Why Project Managers Should Track Time
In offices all around the country, Friday afternoons are timesheet time. Everyone from the technical team to the project managers has a little grumble about the administrative overhead of filling in a timesheet. Someone, somewhere, has spent time that week working on something that doesn’t appear on the timesheet and has to ask where to allocate those forgotten hours. And you can guarantee that someone else believes that the whole timesheet exercise is only required because ‘management’ doesn’t trust the workers to get the job done.
For all the faults with time recording, once people understand why it is useful and how best to do it in a way that takes up the least amount of time possible per week, generally you can achieve a good level of employee adoption. So, why is it useful? Here are 5 reasons why you should track time on your projects.
1. It Improves Decision Making
Time equals money. If you know where your employees are spending the most time, you will find it easier to make decisions about how to make savings or deliver the solution faster. For example, if travel time is consistently high on a project, it might be appropriate to look at what other options are available instead of having valuable, highly-paid people on the road instead of focusing on completing the requirements of their day job.
2. It Aids Resource Allocation
Enterprise Project Management (EPM) tools make it easy to record what people are working on and what projects are in the portfolio. Put the two together and an enterprise tool can show you what resources are required for upcoming projects. Knowing what the work requirements are for upcoming projects means that you can work out who will be free to pick them up.
You could even do some resource modelling to establish what would happen if you pulled someone off a project early so that they could take on a new piece of work. Being able to ‘play’ with your resources like this will show you various different options and enable you to pick the most appropriate one for the situation.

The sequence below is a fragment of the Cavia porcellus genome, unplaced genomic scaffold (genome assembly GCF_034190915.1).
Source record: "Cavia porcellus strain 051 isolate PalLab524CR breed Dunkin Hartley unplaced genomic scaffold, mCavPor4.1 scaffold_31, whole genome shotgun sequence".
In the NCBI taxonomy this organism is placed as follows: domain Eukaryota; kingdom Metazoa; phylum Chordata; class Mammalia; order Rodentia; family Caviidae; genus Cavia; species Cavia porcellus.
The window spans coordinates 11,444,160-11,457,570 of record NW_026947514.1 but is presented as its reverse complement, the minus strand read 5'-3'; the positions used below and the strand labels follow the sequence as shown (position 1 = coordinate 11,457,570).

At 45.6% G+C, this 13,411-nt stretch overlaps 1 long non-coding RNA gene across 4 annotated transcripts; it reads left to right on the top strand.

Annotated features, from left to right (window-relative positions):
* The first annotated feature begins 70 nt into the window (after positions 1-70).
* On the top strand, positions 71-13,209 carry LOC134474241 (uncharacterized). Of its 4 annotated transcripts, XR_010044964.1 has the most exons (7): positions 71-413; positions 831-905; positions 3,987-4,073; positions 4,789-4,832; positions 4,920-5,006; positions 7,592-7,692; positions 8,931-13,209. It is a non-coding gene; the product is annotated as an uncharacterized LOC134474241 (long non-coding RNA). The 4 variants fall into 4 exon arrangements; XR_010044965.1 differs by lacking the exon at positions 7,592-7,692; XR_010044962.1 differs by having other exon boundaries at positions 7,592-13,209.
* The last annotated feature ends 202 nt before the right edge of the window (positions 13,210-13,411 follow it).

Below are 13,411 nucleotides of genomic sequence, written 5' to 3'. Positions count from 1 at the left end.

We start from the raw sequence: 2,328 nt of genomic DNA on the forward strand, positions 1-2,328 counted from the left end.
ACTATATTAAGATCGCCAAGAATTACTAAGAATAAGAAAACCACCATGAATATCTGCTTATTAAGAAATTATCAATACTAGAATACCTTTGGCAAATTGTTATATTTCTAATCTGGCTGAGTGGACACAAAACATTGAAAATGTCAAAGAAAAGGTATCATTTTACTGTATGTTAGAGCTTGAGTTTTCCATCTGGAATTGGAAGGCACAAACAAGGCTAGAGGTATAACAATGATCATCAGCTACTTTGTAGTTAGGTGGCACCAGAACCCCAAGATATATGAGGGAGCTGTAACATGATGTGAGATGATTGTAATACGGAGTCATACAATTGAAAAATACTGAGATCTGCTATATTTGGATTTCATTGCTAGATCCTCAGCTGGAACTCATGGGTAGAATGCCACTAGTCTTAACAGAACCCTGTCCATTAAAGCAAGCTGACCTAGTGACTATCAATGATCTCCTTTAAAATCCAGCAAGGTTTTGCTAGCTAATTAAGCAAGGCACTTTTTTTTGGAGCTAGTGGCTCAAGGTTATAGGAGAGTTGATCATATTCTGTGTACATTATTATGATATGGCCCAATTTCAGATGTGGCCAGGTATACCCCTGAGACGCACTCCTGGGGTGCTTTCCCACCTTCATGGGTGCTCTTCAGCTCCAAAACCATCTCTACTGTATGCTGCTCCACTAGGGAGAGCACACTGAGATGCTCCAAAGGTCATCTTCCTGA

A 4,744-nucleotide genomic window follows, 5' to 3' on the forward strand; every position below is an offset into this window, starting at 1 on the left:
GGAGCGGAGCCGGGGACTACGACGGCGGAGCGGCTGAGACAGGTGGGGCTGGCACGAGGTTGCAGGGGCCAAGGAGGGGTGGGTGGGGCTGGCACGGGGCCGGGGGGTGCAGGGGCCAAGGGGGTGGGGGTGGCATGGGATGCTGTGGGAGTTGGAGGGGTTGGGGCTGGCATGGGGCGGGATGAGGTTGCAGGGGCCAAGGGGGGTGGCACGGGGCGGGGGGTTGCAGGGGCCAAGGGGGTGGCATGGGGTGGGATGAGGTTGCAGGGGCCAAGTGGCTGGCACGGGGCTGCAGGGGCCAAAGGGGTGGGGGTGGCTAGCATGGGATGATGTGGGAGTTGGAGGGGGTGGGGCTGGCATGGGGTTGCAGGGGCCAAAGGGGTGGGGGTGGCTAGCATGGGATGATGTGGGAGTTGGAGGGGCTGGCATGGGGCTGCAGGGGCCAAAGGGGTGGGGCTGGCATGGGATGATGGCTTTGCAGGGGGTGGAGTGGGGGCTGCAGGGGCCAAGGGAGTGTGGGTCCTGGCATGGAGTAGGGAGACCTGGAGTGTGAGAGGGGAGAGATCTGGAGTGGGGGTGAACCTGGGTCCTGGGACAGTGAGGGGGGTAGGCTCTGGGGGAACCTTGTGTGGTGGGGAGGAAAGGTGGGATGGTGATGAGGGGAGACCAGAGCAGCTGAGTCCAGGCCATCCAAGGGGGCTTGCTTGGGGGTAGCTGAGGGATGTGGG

3. It Encourages Communication
People might grumble about timesheets, but the data they provide makes a great discussion point. You’ll find out what people are working on if they don’t have the right lines against which to book their time. Under-the-radar projects are harder to hide. You don’t need an excuse to talk to the project team, but timesheets give you one. Report the consolidated time spent on the project back to the team and ask for their suggestions about which areas could be improved.
4. Forecasts Are More Accurate
It is hard to justify that you are nearly finished on a task when you’ve just changed the forecast for that task to allow you to book another 20 hours to it. It is easy for the project manager to see exactly how much work remains to do. That information is of huge value for the project plan and for forecasting what is going to happen over the rest of the project.
5. Estimates Are More Meaningful
As well as looking forward for forecasting purposes, timesheets also let you look back. How long did it take to complete the software testing last time? You’ll be able to tell to the nearest hour. That is really useful information to have when you are planning your next period of software testing. Your estimates for future work can be informed and improved by actual examples of where those tasks have been carried out in the past.
Time tracking might be an awkward subject to bring up with the team, but EPM tools make it easy to integrate into your project management methods. Once you’ve got robust ability to track time in place and seen the information that comes out of that, you’ll want to keep working with timesheets forever!